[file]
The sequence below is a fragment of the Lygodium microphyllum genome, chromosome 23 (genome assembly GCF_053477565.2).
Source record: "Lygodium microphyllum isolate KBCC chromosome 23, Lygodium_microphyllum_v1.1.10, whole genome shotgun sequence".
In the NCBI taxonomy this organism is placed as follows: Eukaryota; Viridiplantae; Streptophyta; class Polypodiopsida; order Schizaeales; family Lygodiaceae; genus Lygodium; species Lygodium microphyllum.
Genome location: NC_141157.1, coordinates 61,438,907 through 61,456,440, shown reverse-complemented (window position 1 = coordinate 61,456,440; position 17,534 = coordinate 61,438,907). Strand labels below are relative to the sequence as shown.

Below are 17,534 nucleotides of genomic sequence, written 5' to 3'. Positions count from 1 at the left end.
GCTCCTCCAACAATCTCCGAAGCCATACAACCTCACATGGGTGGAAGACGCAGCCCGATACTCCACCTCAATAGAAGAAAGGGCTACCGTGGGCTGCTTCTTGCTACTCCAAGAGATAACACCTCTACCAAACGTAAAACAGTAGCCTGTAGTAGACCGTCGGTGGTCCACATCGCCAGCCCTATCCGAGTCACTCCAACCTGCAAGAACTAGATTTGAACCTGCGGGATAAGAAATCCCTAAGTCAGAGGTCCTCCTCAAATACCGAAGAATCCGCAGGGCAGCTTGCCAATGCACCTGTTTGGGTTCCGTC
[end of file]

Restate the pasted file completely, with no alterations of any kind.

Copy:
The sequence below is a fragment of the Lygodium microphyllum genome, chromosome 23 (genome assembly GCF_053477565.2).
Source record: "Lygodium microphyllum isolate KBCC chromosome 23, Lygodium_microphyllum_v1.1.10, whole genome shotgun sequence".
In the NCBI taxonomy this organism is placed as follows: Eukaryota; Viridiplantae; Streptophyta; class Polypodiopsida; order Schizaeales; family Lygodiaceae; genus Lygodium; species Lygodium microphyllum.
Genome location: NC_141157.1, coordinates 61,438,907 through 61,456,440, shown reverse-complemented (window position 1 = coordinate 61,456,440; position 17,534 = coordinate 61,438,907). Strand labels below are relative to the sequence as shown.

Below are 17,534 nucleotides of genomic sequence, written 5' to 3'. Positions count from 1 at the left end.
GCTCCTCCAACAATCTCCGAAGCCATACAACCTCACATGGGTGGAAGACGCAGCCCGATACTCCACCTCAATAGAAGAAAGGGCTACCGTGGGCTGCTTCTTGCTACTCCAAGAGATAACACCTCTACCAAACGTAAAACAGTAGCCTGTAGTAGACCGTCGGTGGTCCACATCGCCAGCCCTATCCGAGTCACTCCAACCTGCAAGAACTAGATTTGAACCTGCGGGATAAGAAATCCCTAAGTCAGAGGTCCTCCTCAAATACCGAAGAATCCGCAGGGCAGCTTGCCAATGCACCTGTTTGGGTTCCGTC